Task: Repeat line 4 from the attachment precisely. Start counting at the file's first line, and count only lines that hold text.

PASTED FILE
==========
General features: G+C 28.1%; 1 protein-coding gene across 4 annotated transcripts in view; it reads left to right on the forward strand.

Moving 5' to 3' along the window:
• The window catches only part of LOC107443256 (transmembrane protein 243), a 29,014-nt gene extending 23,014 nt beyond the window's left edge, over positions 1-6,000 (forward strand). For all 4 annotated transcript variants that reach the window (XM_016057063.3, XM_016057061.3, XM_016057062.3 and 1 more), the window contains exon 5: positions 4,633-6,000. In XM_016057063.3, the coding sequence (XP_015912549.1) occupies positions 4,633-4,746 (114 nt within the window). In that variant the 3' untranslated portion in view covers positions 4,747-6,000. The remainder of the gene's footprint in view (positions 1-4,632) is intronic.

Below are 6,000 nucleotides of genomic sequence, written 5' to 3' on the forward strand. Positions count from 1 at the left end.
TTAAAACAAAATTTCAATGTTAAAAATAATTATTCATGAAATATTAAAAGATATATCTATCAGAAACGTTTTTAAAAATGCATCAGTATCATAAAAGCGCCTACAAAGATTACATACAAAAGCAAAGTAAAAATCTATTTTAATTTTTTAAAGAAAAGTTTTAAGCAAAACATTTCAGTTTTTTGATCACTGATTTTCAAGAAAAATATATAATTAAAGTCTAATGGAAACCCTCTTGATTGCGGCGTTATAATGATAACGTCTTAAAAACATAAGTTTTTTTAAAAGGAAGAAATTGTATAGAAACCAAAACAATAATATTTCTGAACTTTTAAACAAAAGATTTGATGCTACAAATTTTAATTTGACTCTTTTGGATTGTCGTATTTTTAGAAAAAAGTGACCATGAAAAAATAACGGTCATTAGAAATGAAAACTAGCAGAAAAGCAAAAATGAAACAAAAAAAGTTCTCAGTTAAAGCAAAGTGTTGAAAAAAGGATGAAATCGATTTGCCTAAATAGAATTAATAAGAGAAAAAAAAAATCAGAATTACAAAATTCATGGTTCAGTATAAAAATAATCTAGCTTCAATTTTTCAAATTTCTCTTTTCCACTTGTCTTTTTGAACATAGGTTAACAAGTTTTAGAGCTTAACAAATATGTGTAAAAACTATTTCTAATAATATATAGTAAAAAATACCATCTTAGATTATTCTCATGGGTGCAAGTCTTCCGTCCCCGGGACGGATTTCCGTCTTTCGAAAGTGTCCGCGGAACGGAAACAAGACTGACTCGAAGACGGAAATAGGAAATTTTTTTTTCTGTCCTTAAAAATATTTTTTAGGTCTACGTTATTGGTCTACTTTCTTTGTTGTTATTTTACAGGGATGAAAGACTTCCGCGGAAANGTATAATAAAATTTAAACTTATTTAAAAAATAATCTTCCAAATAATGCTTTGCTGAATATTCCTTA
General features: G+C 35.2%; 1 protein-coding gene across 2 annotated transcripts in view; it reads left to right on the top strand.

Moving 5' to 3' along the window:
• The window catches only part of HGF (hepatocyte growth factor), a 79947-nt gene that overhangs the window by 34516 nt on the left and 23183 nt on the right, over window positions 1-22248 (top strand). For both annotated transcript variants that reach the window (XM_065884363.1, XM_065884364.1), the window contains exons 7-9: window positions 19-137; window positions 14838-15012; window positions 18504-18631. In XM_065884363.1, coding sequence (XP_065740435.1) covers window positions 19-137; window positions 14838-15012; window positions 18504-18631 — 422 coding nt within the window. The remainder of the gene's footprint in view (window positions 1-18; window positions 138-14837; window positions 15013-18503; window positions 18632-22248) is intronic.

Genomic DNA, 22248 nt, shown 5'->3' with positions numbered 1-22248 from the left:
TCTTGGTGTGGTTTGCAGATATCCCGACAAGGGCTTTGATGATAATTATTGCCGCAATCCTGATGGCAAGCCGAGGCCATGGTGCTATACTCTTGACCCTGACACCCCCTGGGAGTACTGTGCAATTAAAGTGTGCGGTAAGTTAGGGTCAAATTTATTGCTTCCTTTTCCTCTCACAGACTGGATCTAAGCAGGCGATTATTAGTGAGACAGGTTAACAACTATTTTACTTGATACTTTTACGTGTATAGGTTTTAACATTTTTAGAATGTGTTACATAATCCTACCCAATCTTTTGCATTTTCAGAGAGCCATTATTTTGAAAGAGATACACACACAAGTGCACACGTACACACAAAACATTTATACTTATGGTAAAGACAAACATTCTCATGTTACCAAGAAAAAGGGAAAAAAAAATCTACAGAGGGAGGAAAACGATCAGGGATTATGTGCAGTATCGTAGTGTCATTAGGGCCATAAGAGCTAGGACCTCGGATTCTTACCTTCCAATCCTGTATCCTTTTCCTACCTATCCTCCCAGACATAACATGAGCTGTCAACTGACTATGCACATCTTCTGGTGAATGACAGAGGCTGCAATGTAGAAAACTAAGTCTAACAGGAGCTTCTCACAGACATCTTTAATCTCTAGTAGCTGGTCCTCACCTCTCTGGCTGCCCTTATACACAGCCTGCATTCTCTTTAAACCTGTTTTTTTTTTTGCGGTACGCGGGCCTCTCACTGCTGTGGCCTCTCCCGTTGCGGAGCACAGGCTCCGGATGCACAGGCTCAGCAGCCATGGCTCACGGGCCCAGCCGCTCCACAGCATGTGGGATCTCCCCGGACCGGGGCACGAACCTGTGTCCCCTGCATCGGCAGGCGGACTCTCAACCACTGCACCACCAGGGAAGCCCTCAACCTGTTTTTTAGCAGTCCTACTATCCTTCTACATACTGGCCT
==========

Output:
Below are 6,000 nucleotides of genomic sequence, written 5' to 3' on the forward strand. Positions count from 1 at the left end.